Ana Lily

The Bad Batch is a vibrant and surreal western with a quiet drifter (Suki Waterhouse), a towering but sensitive cannibal (Jason Momoa), a mute savior (Jim Carrey), and a mysterious leader called the Dream (Keanu Reeves). Ana Lily Amirpour‘s film mixes death and loss, psychedelia and body builders, to tell a story that’s certainly original. Amirpour’s follow-up to her breakout debut, A Girl Walks Home Alone at Night, feels like a completely new body built with a few old spare parts.

The writer-director’s sophomore effort has a kind of freewheeling, acid-induced flow to it – shots are bursting with color and life. Amirpour told us about imagining some of these frames along with creating the world, Arlen and Miami Man, and the music from The Bad Batch.

Below, read our Ana Lily Amirpour interview.

This movie has definitely stuck with me since seeing it.

Can you tell me what pieces stayed with you? I’m very curious.

The visuals, for sure, but I like the idea of watching someone completely adjust to a different way of life, basically having to abandon the way you looked at the world and question what’s good and bad in a place like this. 

I love hearing how people interact with it, and remember, and think about things, too.

Have any interpretations in particular stood out for you?

I feel like for me, when one of the things that … It’s just weird. I’m just realizing it now as I’m having these conversations with people about the movie. I think because it’s a movie that, for me, looks at and reflects on American systems and our social cultural systems and realities and tensions. It’s questioning what makes us who we are, and questioning our environment, and the hand we’re dealt. I don’t know. I just feel like the conversations that I’ve got into with people about it, when they connect to it in a certain way, are really deep and psychedelic. Like, you know? It’s not something where you’d be like, oh it’s cool when that happened. Like, we’re talking about the fabric of humanity in a way.

I know you started off with the image of a girl missing an arm and a leg. What other images and ideas did you have in mind from the beginning?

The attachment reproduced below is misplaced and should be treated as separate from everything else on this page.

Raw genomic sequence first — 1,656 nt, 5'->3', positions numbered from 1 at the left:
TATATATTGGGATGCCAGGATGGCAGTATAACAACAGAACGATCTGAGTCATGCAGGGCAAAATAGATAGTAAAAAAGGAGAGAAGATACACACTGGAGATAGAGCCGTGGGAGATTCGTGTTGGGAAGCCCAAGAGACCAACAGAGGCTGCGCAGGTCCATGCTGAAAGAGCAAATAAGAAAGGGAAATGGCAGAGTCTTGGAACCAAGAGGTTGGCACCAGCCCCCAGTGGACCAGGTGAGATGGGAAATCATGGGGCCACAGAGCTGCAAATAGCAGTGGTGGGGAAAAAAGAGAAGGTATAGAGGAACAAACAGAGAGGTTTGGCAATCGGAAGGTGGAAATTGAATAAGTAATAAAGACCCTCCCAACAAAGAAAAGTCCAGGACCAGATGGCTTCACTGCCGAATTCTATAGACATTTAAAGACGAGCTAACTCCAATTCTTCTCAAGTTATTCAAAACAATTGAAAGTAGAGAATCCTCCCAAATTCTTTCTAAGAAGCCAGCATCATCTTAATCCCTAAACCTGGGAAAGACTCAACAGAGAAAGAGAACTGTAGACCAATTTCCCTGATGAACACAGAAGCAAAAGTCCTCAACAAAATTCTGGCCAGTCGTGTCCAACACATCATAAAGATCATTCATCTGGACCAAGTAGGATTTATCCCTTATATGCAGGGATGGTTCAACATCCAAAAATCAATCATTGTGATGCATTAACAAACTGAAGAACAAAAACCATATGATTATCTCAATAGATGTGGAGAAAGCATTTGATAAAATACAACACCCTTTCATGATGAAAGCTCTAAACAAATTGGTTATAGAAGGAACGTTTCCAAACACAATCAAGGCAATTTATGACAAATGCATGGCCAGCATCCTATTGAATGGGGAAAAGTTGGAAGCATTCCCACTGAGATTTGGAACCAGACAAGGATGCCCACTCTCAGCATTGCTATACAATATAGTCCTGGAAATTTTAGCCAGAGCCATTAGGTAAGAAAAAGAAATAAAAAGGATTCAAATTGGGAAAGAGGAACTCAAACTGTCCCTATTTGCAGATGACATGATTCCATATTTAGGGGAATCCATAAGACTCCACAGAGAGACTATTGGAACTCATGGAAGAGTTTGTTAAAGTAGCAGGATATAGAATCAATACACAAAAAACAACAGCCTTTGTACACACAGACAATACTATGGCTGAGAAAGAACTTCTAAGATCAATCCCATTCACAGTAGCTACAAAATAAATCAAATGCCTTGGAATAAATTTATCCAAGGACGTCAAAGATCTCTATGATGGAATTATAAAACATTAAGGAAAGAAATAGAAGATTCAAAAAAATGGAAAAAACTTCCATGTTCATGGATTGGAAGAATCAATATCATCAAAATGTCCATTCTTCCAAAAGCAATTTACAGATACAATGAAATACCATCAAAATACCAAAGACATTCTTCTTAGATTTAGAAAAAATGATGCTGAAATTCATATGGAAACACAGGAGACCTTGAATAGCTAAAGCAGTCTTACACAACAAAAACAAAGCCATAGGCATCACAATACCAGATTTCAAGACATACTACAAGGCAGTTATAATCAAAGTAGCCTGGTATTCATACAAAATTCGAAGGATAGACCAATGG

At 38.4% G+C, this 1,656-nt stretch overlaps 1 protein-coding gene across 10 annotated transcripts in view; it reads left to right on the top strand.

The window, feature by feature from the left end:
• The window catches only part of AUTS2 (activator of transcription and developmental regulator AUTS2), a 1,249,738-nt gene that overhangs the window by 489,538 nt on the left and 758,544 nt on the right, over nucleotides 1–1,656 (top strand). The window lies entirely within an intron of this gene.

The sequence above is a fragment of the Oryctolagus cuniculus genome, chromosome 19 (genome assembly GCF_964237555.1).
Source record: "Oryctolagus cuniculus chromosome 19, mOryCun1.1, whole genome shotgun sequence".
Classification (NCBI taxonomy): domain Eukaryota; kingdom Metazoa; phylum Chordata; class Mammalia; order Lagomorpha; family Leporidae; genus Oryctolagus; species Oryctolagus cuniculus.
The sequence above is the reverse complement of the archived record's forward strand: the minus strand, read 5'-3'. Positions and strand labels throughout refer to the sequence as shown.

I think like, that [image of a girl missing an arm and a leg] was really the leading thing and it was the feeling of being that incapacitated by life. But, trying to be brave, and just going on, and figuring out how you exist again, and again, and again; which is what I feel like I’m just always doing. And then I knew that there was going to be this small desert community of survivors in a lifeboat out there. Like, the dream and comfort and you know, someone who is rebuilding civilization or society and so it was really fun to … ‘Cause I knew I wanted to have this guy [the Dream]. And he just got these people in this town and he’s protecting them and taking care of them in a way. And that he was gonna be dishing out psychedelics and that there would be these weekly gatherings and stuff. So, it was just another thing I was planning and was a fun thing to observe and design the story; was creating that weird nighttime alter-ego of the desert.

There’s a life in a day kind of approach in The Bad Batch, where you don’t have every character stopping to explain backstories or the world. You really go along with Arlen’s point of view.

Yeah. I mean, it’s weird though. I do actually have the answers. I’m planning on doing a one-off, a supplemental graphic novel. Because the backstories are really cool, I just thought it’d be fun to do that. So, I actually do know how the dream creates his little operation. But, I feel like do you every really know? Here we are in a city or a town in America or wherever you are. Do you really understand how the system works? Who does? I don’t even know if we can. We can sit here and grasp for the facts and the information but we know so little about the systems that we exist in.

You know what I mean? Like, even if you just think about how a certain plastic is made. That your coffee cup that you get every day at your coffee store … It’s so vast and overreaching; like all the things that comprise modern day life. I kind of stripped it down. I’m really interested in how civilization grows, and builds, and begins. And how we form these little societies and things that become “civilization.” But I feel like, for me anyway, we know so little about what our daily lives are made out of.

You seem to be asking some of the same questions as Arlene.

Yeah, you mean the shit speech?

Yeah. 

Like, you know, your shit goes away from you. I mean, it’s a miracle.

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